Home > Uncategorized > What I’m Reading (July 2014)

What I’m Reading (July 2014)

After a slowing down in June, I picked up the reading pace in July. I found some new authors and even found a few books by some of my favorites.

Book of the Month: I don’t often highlight a history book as the best book of the month, but Hunting Eichmann by Neal Bascomb tops my list this month. Hunting Eichmann reads like a spy novel. Bascomb summarizes the career of Adolf Eichmann, one of the German leaders responsible for the Holocaust, before getting into the meat of the story- his escape from Europe after the war, his settlement in Argentina, his family rejoining him, and the team of Israeli spies who searched for, eventually captured, and then snuck him out of the country in 1960. Wright Thompson recommended this book on Twitter, describing it as a book he couldn’t put down, and I found that to be the case for me as well.

Fiction books:

Sam Hawken has staked his ground writing noir novels rooted in Texas and Mexico, and of the three I read this month, I enjoyed them all. Even though he writes about crime and violence, his stories move at a slower pace, allowing his characters to develop, and the texture of the surroundings to sink in. If you’re looking to start out, I’d recommend Tequila Sunset, which proved to be my favorite. I also enjoyed The Dead Women of Juarez, and La Frontera.

For fast-paced noir, look no further than the collaborative novels of Jason Starr and Ken Bruen. I will always read a Ken Bruen book, and he’s yet to disappoint. These three works- Bust, Slide, and The MAX– were a pleasure to read. Two characters, Max and Angela, are the thread that run through all three books. In their own way, these are two ordinary people with grand ambitions, looking for the easy way to fulfill those desires, but although their ineptitude helps them most of the time, it ends up getting them in the end. Highly entertaining.

Ben H. Winters released the final book of The Last Policeman Trilogy, entitled World of Troubles. It’s hard to say much about the book without giving away too much of the plot. In short, an asteroid is headed towards Earth, and former Detective Palace is on the search for his missing sister before the world ends.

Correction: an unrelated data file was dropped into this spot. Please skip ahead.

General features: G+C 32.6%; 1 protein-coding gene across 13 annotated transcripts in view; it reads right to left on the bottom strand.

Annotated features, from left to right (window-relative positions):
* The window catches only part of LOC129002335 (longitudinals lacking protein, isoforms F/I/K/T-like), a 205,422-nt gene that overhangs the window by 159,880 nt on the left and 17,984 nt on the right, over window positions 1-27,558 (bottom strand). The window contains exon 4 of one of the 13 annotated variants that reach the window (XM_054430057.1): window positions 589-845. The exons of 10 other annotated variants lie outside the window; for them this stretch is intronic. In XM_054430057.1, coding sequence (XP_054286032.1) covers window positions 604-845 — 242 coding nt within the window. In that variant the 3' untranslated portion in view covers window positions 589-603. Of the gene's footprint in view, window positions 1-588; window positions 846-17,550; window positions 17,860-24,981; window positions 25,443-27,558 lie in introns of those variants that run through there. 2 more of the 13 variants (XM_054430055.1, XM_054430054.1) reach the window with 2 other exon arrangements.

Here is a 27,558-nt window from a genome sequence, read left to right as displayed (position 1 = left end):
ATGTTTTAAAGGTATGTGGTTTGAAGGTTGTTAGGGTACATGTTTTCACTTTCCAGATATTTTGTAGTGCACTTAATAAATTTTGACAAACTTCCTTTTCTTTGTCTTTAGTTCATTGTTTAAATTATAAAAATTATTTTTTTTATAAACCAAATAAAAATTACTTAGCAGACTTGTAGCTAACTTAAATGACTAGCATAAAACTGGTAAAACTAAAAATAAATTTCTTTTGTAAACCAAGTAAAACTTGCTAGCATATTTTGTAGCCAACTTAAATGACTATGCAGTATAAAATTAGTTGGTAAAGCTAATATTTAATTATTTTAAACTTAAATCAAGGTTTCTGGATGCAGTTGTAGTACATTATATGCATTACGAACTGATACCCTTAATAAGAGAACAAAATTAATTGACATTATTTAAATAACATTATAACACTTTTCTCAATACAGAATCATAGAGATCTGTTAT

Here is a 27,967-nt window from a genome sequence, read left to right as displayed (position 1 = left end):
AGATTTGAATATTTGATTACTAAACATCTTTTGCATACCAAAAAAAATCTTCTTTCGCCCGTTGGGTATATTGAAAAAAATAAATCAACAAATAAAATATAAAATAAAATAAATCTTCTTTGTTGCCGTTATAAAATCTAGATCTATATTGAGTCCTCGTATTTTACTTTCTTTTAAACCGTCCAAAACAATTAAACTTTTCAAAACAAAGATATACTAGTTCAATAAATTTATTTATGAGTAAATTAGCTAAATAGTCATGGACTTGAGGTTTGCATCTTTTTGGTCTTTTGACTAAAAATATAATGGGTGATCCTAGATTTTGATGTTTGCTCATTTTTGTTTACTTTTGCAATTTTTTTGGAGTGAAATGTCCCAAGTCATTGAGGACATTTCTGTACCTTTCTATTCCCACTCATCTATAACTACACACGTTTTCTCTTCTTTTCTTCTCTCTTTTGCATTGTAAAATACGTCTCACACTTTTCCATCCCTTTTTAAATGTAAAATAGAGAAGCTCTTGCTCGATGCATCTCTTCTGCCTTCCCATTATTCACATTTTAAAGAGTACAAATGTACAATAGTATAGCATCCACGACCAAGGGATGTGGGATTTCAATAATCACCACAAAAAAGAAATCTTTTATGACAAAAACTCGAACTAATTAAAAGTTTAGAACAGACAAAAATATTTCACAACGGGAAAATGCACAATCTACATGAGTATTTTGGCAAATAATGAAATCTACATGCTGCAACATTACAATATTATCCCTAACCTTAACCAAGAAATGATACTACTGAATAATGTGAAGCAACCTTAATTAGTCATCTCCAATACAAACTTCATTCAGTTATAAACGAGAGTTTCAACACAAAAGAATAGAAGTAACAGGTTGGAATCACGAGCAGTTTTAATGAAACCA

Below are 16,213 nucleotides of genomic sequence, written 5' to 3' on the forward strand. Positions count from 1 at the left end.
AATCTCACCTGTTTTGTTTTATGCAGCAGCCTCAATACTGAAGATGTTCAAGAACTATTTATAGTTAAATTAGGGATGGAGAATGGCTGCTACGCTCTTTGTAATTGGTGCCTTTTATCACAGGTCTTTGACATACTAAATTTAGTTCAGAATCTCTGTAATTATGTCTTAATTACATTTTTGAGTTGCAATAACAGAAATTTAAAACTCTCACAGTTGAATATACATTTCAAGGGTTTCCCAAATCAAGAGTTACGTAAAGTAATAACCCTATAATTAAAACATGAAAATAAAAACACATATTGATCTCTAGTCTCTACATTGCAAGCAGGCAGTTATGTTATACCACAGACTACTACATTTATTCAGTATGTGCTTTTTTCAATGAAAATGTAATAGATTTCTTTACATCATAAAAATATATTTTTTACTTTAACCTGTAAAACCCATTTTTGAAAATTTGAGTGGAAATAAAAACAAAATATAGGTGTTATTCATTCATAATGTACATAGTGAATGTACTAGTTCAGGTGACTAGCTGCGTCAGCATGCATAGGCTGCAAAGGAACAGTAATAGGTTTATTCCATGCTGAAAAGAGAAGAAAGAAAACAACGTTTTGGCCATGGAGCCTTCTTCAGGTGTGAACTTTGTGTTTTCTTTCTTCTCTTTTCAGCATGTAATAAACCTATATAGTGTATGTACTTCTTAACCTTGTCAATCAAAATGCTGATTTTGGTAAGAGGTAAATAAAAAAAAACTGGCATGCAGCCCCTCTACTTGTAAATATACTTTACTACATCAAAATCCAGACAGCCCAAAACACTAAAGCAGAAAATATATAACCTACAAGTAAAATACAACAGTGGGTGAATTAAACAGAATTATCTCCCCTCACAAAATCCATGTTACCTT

I also read Easy Money by Jens Lapidus, the first of a trilogy, and A Swollen Red Sun by Matthew McBride, another noir writer of the South.


Roland Lazenby has written one of the most well-researched biographies on Michael Jordan, called Michael Jordan: The Life. He reveals a great deal about Jordan’s childhood, and he spends time taking apart many of the myths that have built up around Jordan.

Just when you thought there couldn’t be anymore cycling books, I finished two more this month in conjunction with the Tour de France. Etape by Richard Moore provides a revealing look at various stages of interest of past Tours. After interviewing Moore last year, and hearing him talk about the book, I was excited to get a chance to read the book. I particularly enjoyed the chapters dealing with the lesser known infamous stages. I also read A Clean Break by Christophe Bassons, which is his autobiography of being a professional cyclist during the highly-doped era of the late 1990’s and the constant pressure from other cyclists and team management to take performance enhancing drugs. I’ll spoil the ending, although tempted, he does not give in. Fascinating tale.


Other than watching every stage of the Tour de France, I only found time to watch two documentaries: One, Slaying the Badger, dealt with the 1986 Tour de France won by Greg Lemond when he was challenged by his own teammate, Bernard Hinault.

The other was Mistaken For Strangers, a documentary that began as one about the band, The National, and ended up being the documentary of two brothers, one who has achieved fame as the lead singer in the band and the other who is trying to find his way in life. Well worth the 1 hour and 15 minutes.


Writing update: There’s been a dearth of blog posts, and I’m not sure when that’ll change. Between working on draft number four of my book- still don’t have a title- and slow-go editing-, and my day job as a technical writer for a software company, I’m a little worded out. I’ve started a few posts, but haven’t finished anything, and I’m not sure when I’ll get back to them.

As for the book, it’s coming along quite nicely. I’m very pleased with the progress. I only wish I could speed it up.


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